The obvious implication is that their political agenda would do more to reconcile the races. Emerson and Smith continue in this vein in chapter four, where they insist that racism, including within the Church, must be rectified on a societal and governmental basis—read: “affirmative action.” (p. 79.) They criticize unnamed opponents of this racially discriminatory practice “because they [affirmative action programs] go against evangelical understanding of accountable freewill individualism”. (p. 79.) This accusation is unsupported by any footnote, endnote or authority, and represents a species of lazy “straw man” argumentation that is really beneath these academics. There are many reasons to oppose "affirmative action", including moral, biblical, constitutional, and logical, that are not rooted in a mere “freewill” theology or ideology, as the authors accuse.

Second, Emerson and Smith precariously build their whole study on the basis of a poorly defined and unworkable definition of “evangelicals”. “Evangelicals as we employ the term here, are also those who call themselves such.” (p. 3.) There is a word for such a formulation: tautology. It is utterly unhelpful to the reader, and ultimately irresponsible, as explained below.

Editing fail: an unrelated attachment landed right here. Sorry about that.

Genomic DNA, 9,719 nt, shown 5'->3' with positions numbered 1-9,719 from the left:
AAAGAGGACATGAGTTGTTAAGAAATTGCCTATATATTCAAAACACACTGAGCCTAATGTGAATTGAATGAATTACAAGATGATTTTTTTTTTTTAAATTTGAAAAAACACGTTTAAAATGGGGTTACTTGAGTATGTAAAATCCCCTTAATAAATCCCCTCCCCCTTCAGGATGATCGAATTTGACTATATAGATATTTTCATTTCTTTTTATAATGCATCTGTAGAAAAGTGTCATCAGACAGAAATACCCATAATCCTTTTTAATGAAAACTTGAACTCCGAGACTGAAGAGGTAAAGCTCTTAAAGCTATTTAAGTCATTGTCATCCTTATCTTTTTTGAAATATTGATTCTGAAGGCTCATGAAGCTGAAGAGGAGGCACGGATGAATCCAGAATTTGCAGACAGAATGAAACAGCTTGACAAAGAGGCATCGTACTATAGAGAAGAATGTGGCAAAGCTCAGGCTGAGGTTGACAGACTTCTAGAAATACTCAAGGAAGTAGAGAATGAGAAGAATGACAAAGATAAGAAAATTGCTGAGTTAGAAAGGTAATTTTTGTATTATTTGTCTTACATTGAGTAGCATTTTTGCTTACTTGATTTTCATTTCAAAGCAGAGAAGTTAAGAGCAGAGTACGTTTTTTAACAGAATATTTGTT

Emerson and Smith hint at further focusing their definition when they state that “evangelicals believe that Christ died for the salvation of all, and that anyone who accepts Christ as the one way to eternal life will be saved.” (p.3.) It is difficult to ascertain with certainty whether Emerson and Smith include into their definition “mainline” Protestant denominations or Roman Catholics, who would generally agree with these salvation propositions, as well as others. They do suggest, however, that these religious traditions are included into their definition of “evangelical.” (p. 3.) As a result, Emerson and Smith over-include almost any Christian into their definition and thereby dissipate their definition into near insignificance. After all, if just about everyone fits the definition, it is not really an “evangelical” problem, but a much broader one for which true evangelicals are being scapegoated.